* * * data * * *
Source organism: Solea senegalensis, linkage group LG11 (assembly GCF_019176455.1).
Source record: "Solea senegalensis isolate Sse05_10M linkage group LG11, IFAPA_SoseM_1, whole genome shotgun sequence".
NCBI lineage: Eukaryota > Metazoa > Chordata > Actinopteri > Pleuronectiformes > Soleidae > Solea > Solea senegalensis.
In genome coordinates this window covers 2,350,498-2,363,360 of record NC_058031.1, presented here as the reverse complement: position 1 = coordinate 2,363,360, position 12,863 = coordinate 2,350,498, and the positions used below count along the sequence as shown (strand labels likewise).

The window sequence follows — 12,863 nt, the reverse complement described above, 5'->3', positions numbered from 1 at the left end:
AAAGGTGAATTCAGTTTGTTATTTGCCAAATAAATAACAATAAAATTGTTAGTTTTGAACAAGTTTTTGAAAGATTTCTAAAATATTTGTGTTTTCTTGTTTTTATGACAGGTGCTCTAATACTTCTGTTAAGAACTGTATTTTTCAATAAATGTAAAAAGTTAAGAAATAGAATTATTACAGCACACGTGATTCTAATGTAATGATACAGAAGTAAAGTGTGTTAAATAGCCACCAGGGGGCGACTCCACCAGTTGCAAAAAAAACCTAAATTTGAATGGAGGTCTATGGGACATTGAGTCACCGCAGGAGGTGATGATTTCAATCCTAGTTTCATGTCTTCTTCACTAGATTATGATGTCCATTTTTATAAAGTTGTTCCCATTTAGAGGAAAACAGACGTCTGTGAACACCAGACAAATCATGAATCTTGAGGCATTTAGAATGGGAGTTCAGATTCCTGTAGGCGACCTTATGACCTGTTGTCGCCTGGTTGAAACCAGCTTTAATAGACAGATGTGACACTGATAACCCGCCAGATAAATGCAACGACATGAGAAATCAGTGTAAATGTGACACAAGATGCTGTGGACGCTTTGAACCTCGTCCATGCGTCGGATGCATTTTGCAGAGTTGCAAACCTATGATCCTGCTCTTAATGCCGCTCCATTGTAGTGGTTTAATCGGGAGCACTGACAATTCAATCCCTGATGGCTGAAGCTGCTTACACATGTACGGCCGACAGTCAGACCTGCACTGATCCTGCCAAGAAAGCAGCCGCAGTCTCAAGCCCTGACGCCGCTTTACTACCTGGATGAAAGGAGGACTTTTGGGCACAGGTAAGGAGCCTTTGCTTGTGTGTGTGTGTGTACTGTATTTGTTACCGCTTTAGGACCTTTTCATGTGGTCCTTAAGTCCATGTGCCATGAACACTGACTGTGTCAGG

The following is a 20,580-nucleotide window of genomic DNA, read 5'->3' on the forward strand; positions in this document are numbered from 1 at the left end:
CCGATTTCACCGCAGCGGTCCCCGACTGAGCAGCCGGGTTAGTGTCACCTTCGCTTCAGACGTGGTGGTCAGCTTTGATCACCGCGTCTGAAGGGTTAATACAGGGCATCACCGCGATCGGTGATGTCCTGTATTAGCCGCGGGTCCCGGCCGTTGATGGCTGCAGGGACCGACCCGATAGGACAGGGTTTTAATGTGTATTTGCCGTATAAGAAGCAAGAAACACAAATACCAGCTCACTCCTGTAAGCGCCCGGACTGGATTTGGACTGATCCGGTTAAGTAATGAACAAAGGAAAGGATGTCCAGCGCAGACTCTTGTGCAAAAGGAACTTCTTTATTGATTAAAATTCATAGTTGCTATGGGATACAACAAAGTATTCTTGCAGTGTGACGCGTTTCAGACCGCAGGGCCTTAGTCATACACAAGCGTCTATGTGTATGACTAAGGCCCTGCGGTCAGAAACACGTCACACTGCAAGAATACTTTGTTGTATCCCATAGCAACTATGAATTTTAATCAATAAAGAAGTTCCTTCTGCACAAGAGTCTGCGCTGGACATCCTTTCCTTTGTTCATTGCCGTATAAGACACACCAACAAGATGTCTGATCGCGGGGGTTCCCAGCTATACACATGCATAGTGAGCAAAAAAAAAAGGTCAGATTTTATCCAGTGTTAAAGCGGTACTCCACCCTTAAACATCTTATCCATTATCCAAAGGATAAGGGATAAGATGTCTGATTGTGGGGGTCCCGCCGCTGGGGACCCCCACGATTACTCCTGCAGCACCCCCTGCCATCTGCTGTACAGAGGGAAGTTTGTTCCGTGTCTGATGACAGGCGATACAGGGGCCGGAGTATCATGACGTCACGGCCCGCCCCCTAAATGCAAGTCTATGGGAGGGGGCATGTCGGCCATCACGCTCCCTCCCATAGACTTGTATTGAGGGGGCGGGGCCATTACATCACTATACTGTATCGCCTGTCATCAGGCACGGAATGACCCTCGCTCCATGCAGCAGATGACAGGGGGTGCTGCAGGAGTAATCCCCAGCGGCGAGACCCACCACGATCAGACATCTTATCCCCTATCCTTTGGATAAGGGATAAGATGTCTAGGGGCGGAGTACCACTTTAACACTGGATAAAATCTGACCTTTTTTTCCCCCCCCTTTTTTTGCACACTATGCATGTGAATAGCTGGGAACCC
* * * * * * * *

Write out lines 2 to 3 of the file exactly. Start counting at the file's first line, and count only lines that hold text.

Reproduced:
Source record: "Solea senegalensis isolate Sse05_10M linkage group LG11, IFAPA_SoseM_1, whole genome shotgun sequence".
NCBI lineage: Eukaryota > Metazoa > Chordata > Actinopteri > Pleuronectiformes > Soleidae > Solea > Solea senegalensis.